Another sub-category of children are those with attention deficit disorder. Once again, some of them are intellectually below average. They need a great deal of resources and help since they are also very disruptive and find it very hard to concentrate or even sit still in class. In some cases, they have also been pushed to one side and forgotten about over the years. Medication has improved dramatically in recent years and it can help mainstream such children. Great resources are needed and the investment is well worth it if such children can get on, move into their teenage years, get a secondary education and make their lives worthwhile instead of being discarded. As Deputy Costello pointed out, in some cases they do nothing other than fill our prisons in later years.

In some respects it is a little disappointing that we have waited so long for this Bill. The country has been doing very well for several years. Everyone on the other side of the House is at pains to tell us how the economy has been booming since 1997. I am glad they got that one right, but we have waited until now to start doing something. A great deal of potential has been lost in a generation of children over the past ten years. We could have done something about them had we been a little more understanding.

I give credit regarding resource assistants in schools. I saw that change before my involvement in politics. The Government gave help to parents to try to mainstream such children. For years they were denied any form of education or pushed off to its fringes. The first thing the Government did properly was provide resource assistants. [935] However, there is no point doing so and sitting children down in classrooms if one does not have special needs teachers there too to give them an education. When one sees what is happening with children getting 12 or 22 minutes or an hour each week, one misses the point if one fails to see that it constitutes not teaching but going through the motions. If we have corrected one aspect in giving them resource assistants to keep them occupied in the classroom, why can we not also give them the teachers to provide them with a proper education?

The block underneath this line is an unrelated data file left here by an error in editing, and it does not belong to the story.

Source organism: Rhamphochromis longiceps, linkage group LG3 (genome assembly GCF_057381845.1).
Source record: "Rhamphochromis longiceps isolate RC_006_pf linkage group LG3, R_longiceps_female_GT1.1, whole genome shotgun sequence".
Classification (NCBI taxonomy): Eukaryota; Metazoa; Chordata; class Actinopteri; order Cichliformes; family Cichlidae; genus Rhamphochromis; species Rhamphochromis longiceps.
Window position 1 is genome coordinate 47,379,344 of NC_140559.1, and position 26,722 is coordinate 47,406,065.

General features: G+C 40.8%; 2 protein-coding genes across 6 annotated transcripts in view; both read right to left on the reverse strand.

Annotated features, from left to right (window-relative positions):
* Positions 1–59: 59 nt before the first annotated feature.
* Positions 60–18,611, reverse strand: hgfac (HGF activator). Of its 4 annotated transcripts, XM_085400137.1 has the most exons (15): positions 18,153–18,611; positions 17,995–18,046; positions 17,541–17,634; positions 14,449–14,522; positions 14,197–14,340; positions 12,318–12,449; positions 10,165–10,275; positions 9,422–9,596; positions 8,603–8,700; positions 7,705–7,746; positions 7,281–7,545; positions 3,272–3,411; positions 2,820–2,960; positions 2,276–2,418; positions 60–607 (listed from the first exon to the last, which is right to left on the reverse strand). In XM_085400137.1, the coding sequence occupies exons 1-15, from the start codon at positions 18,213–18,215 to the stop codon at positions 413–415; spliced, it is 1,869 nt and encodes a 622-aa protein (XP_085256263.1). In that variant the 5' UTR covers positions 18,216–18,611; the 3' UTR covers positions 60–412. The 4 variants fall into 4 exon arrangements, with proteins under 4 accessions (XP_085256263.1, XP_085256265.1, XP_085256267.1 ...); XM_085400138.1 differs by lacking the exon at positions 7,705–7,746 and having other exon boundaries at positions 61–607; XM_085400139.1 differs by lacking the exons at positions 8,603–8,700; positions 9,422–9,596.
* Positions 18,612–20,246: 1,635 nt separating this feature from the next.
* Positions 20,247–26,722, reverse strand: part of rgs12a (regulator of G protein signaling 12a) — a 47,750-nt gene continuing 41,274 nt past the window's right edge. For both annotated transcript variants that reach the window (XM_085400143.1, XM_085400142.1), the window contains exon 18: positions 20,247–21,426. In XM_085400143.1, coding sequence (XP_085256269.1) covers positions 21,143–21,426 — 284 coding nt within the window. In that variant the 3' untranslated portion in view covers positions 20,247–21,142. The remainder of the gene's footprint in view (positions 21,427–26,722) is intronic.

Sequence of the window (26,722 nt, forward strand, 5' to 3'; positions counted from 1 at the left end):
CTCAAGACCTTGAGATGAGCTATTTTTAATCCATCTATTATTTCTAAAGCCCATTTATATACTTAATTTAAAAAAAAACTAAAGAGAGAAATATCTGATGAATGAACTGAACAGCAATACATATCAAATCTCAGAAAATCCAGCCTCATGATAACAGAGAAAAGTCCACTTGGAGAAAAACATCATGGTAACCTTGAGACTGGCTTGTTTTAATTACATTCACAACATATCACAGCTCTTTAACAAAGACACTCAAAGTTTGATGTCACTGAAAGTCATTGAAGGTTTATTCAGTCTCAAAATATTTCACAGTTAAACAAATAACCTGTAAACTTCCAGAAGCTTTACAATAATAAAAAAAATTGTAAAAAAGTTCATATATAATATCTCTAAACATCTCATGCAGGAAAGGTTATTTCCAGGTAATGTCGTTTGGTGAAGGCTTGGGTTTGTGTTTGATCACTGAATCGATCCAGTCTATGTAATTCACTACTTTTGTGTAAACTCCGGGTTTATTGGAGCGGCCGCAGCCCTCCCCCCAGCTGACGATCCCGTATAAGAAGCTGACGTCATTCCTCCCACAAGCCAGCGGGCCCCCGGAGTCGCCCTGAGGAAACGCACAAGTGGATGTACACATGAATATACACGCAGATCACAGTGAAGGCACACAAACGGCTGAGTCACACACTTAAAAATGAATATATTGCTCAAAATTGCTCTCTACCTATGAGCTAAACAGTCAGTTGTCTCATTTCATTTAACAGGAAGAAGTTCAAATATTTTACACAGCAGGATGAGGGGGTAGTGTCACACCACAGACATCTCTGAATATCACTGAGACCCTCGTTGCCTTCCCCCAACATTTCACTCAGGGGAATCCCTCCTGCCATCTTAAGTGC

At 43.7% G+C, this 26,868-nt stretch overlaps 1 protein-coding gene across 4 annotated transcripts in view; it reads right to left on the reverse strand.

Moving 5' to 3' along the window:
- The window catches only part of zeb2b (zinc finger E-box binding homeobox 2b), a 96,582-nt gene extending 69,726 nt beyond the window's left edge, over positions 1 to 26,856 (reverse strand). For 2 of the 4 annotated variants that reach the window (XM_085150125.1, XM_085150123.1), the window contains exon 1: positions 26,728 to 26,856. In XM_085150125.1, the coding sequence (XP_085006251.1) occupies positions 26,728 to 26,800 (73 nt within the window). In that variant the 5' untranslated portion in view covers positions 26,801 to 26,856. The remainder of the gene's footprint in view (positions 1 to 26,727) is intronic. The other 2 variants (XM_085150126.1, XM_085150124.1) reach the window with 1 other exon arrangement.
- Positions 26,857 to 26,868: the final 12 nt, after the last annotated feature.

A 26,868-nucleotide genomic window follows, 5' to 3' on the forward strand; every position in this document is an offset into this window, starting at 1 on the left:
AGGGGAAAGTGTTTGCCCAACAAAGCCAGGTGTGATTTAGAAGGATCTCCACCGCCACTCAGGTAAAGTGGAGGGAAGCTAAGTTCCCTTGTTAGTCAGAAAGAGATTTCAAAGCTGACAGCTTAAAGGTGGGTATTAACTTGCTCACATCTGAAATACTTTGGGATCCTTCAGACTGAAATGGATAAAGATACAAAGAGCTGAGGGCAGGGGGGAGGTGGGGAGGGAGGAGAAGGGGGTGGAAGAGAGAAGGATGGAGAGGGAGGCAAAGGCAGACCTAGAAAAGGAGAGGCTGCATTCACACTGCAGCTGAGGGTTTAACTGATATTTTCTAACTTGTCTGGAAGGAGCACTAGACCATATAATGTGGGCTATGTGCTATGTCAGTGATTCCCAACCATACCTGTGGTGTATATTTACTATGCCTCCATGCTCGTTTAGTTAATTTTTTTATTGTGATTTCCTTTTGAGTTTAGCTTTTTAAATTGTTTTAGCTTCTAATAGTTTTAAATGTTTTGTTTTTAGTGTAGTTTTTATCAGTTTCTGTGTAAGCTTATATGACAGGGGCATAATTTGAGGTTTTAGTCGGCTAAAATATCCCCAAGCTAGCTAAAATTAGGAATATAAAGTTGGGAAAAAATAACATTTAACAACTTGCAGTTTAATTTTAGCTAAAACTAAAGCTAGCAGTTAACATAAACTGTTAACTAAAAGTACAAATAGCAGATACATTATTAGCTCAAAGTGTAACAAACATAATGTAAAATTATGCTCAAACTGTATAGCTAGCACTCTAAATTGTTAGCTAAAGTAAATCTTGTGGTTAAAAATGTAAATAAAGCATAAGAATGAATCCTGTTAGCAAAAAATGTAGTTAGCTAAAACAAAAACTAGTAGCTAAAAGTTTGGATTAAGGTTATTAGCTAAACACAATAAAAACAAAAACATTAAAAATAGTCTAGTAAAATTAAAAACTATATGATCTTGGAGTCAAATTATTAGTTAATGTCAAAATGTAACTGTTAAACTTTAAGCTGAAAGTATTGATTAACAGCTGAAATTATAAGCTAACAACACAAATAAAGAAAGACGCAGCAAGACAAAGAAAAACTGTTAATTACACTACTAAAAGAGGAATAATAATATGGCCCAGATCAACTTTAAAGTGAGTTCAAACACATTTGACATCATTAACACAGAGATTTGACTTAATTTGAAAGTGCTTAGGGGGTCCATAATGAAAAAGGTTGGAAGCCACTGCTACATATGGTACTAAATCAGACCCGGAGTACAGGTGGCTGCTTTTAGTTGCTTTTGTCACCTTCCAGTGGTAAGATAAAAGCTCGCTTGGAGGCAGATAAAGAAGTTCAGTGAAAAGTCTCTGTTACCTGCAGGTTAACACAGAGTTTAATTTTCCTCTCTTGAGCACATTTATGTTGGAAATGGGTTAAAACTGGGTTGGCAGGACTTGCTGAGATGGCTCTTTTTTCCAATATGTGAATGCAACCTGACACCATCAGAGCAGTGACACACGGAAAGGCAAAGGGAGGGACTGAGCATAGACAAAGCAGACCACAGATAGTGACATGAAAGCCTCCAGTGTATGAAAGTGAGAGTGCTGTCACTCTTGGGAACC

The way in which this Bill — I believe it is not even in the legislation — has given principals responsibility could be negative. It is a little like asking a doctor to decide which patients should live and which should die. One is forcing the principal to face King Solomon on this issue; he or she must decide which children get what within the school. That is too big an issue and I am sure the Minister is well aware from her previous background that it is also a very emotional question for the parents involved. We may actually be doing damage to the role of a school principal by asking him or her to make such decisions about who gets what. The role of a school principal is very much about nurturing education, having a good relationship with parents and having no sense of confrontation in the school on issues of education. Disciplinary issues are a different matter.